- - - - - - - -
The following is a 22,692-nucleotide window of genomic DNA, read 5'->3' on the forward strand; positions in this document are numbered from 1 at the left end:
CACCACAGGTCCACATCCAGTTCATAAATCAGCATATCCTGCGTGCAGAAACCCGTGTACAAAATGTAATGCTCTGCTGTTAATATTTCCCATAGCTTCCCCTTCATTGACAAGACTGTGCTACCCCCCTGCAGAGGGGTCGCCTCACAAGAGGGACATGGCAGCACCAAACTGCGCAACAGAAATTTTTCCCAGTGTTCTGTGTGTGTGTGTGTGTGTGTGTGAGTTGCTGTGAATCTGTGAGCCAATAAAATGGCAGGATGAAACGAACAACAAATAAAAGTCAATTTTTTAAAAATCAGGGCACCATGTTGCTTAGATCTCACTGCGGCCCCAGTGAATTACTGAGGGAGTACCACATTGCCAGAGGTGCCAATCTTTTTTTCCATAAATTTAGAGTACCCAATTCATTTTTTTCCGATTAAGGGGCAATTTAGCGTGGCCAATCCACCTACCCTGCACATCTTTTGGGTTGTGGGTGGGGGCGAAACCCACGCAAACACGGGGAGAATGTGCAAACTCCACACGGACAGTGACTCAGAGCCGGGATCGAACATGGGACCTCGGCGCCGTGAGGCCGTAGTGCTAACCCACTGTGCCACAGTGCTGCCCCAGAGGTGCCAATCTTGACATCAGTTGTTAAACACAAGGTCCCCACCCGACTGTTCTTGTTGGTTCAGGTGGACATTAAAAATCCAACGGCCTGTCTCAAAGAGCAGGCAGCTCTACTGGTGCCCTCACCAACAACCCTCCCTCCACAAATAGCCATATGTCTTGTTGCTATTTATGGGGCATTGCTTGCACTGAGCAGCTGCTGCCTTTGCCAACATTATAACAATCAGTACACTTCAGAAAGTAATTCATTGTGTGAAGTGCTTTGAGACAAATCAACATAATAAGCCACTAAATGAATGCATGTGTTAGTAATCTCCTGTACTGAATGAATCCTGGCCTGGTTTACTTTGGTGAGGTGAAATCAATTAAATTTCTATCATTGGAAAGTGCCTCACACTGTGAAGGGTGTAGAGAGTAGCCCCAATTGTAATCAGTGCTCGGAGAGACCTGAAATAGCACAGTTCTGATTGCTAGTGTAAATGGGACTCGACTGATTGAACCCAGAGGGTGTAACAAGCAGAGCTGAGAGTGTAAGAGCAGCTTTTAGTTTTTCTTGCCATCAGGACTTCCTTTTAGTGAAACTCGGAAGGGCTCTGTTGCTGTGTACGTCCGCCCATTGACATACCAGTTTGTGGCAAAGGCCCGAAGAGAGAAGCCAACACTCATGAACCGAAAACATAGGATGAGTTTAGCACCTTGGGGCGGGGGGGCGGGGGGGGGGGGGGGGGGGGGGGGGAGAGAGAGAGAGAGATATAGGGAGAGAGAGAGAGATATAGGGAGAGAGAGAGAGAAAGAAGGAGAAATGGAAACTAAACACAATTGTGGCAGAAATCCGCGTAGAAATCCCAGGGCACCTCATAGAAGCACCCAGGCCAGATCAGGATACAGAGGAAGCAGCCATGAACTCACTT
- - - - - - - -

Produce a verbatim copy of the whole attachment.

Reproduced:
The following is a 22,692-nucleotide window of genomic DNA, read 5'->3' on the forward strand; positions in this document are numbered from 1 at the left end:
CACCACAGGTCCACATCCAGTTCATAAATCAGCATATCCTGCGTGCAGAAACCCGTGTACAAAATGTAATGCTCTGCTGTTAATATTTCCCATAGCTTCCCCTTCATTGACAAGACTGTGCTACCCCCCTGCAGAGGGGTCGCCTCACAAGAGGGACATGGCAGCACCAAACTGCGCAACAGAAATTTTTCCCAGTGTTCTGTGTGTGTGTGTGTGTGTGTGTGAGTTGCTGTGAATCTGTGAGCCAATAAAATGGCAGGATGAAACGAACAACAAATAAAAGTCAATTTTTTAAAAATCAGGGCACCATGTTGCTTAGATCTCACTGCGGCCCCAGTGAATTACTGAGGGAGTACCACATTGCCAGAGGTGCCAATCTTTTTTTCCATAAATTTAGAGTACCCAATTCATTTTTTTCCGATTAAGGGGCAATTTAGCGTGGCCAATCCACCTACCCTGCACATCTTTTGGGTTGTGGGTGGGGGCGAAACCCACGCAAACACGGGGAGAATGTGCAAACTCCACACGGACAGTGACTCAGAGCCGGGATCGAACATGGGACCTCGGCGCCGTGAGGCCGTAGTGCTAACCCACTGTGCCACAGTGCTGCCCCAGAGGTGCCAATCTTGACATCAGTTGTTAAACACAAGGTCCCCACCCGACTGTTCTTGTTGGTTCAGGTGGACATTAAAAATCCAACGGCCTGTCTCAAAGAGCAGGCAGCTCTACTGGTGCCCTCACCAACAACCCTCCCTCCACAAATAGCCATATGTCTTGTTGCTATTTATGGGGCATTGCTTGCACTGAGCAGCTGCTGCCTTTGCCAACATTATAACAATCAGTACACTTCAGAAAGTAATTCATTGTGTGAAGTGCTTTGAGACAAATCAACATAATAAGCCACTAAATGAATGCATGTGTTAGTAATCTCCTGTACTGAATGAATCCTGGCCTGGTTTACTTTGGTGAGGTGAAATCAATTAAATTTCTATCATTGGAAAGTGCCTCACACTGTGAAGGGTGTAGAGAGTAGCCCCAATTGTAATCAGTGCTCGGAGAGACCTGAAATAGCACAGTTCTGATTGCTAGTGTAAATGGGACTCGACTGATTGAACCCAGAGGGTGTAACAAGCAGAGCTGAGAGTGTAAGAGCAGCTTTTAGTTTTTCTTGCCATCAGGACTTCCTTTTAGTGAAACTCGGAAGGGCTCTGTTGCTGTGTACGTCCGCCCATTGACATACCAGTTTGTGGCAAAGGCCCGAAGAGAGAAGCCAACACTCATGAACCGAAAACATAGGATGAGTTTAGCACCTTGGGGCGGGGGGGCGGGGGGGGGGGGGGGGGGGGGGGGGAGAGAGAGAGAGAGATATAGGGAGAGAGAGAGAGATATAGGGAGAGAGAGAGAGAAAGAAGGAGAAATGGAAACTAAACACAATTGTGGCAGAAATCCGCGTAGAAATCCCAGGGCACCTCATAGAAGCACCCAGGCCAGATCAGGATACAGAGGAAGCAGCCATGAACTCACTT